Wednesday, September 2, 2009

A Wikipedia Tour of Rural Slovakia

Due to some technical beef between my memory card and USB ports I am going to have to chill on the pictures for now. Unlucky for you, really. It's a lot of boring scenery mixed in with some drunken hilarity.

As an overall trip, the whole thing worked out perfectly. It was a near 10/10 with regards to logistical perfection and exceeding expectations. Caveat: I generally have low expectations these days. Seriously, when Jozef picked us up at the Poprad train station, somewhere around Friday midnight it all just felt right. He threw open his trunk to reveal an idle machete. Quickly, he brushed it aside. Then obscured it under our backpacks and duffel bags. We saw bear cubs on the way to the cottage. Thoughts of which would haunt me on hikes to follow. Our Slovak fluent friend Erika, lined-up a sweet crib in the small mountain town of Zdiar. Truth be told, homeboy Jozef was an ideal host and the perfect personification of my experiences in the 2 days that followed. Without a native Slovak though we would have been knee deep in shit creek, no doubt. Paddle-less, of course.

The trip changed my perceptions of Slovakia, seriously. A rural mountain village nestled adjacent the Polish border contrasts, much more than it compares with Bratislava. Upon arriving, it was immediately apparent the place we rented was awesome. Outside, the milky way glimmered above. At 896m elevation the big dipper shone directly ahead on the horizon. I had sort of forgotten what stars looked like, or maybe more accurately what stars feel like.

The next days Vancouver-esque climate deflated our motivation to hike. We found a cool cave to explore, which, by nature, was out of the rain. The 70 minute tour was eerie and alien. A cool experience no doubt. The 866 steps would prove as a mere warm-up for the hiking to come. A night around a kitchen table without music or a screen is a great way to explore the lost art of conversation. A fat bottle of Hruska is a helpful story-telling lubricant to have around. Convenient that it is ubiquitous in these parts.

The following day had us adventuring around Zakopone in search of a mysterious lake. The detour into town though was astonishing. Being from uber-expansive Canada it's odd to stroll across a pedestrian bridge and land in another country, complete with it's own currency and public transportation system. A bungee jump mishap -in which the girl tried to grab onto the platform too late after jumping- kept us entertained. I've never seen so many intricately decorated pieces of cheese.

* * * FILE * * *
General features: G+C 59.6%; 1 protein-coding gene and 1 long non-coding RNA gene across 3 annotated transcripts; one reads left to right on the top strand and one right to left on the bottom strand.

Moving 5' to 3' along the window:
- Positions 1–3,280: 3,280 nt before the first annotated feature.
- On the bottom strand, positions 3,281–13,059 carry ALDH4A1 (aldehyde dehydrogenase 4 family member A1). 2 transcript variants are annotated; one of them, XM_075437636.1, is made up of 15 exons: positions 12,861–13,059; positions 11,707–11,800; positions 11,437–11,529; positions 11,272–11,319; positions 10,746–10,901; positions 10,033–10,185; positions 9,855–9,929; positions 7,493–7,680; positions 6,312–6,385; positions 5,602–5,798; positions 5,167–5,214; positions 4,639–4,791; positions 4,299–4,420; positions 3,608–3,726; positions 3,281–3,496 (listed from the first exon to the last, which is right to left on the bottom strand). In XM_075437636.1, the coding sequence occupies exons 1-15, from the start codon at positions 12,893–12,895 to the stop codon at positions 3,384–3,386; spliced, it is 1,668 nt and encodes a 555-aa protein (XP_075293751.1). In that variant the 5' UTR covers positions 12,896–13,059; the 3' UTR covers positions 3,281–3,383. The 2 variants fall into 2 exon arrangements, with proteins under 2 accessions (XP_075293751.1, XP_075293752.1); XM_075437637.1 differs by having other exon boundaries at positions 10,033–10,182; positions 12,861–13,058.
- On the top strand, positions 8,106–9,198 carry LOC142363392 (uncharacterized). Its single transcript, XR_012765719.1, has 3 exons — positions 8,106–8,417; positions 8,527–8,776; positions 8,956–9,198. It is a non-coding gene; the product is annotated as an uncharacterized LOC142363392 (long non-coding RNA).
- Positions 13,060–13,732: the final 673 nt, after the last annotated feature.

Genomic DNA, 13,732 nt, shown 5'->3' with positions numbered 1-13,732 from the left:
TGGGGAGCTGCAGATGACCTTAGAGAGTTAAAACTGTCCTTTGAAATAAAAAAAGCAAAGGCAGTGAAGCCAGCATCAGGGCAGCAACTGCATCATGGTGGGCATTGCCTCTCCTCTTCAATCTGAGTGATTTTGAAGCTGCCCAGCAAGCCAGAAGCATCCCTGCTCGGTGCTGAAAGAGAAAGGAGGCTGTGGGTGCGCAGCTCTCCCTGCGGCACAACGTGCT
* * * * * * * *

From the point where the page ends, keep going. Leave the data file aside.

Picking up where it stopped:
Again, the scenery was absolutely astounding, epitomized when we finally arrived to Morskie Oko. Incredibly pristine.

Jozef picked us up somewhere around the border a few hours later. It didn't take us long to grab a crateful of beers and bag of sausages, and head to the fire pit. It was nice to get out of the city. The air was not nearly as refreshing as the people. That's saying a lot. The night flew by.

As close as I've come in awhile to a grueling climb, ensued the following day. 2 hours, about a third of which is best described as: scrambling up a 45 degree cliff face. Getting up the mountain was exhausting; getting down was mentally taxing. The view at the top was awe-inspiring. The peak altitude was just around 1825m. Meaning, we climbed a vertical kilometer in just over an hour. Not bad, given the hangovers and sleep-deprivation. I have lots of pictures, maybe they'll make it to the internet one of these days. I just need a technological epiphany.

On the train home it didn't take us long to find the dining car. A handful of hours later the only person with a higher bar tab than us was an old, heavily moustached, 9 fingered man, from the Kosice area. He yelled for vodka shots. Stood up with a fist in the air declaring the glory of Russia. Swore and shoved our shoulders when we laughed, before being told to sit down. One of the funnier things I've seen.

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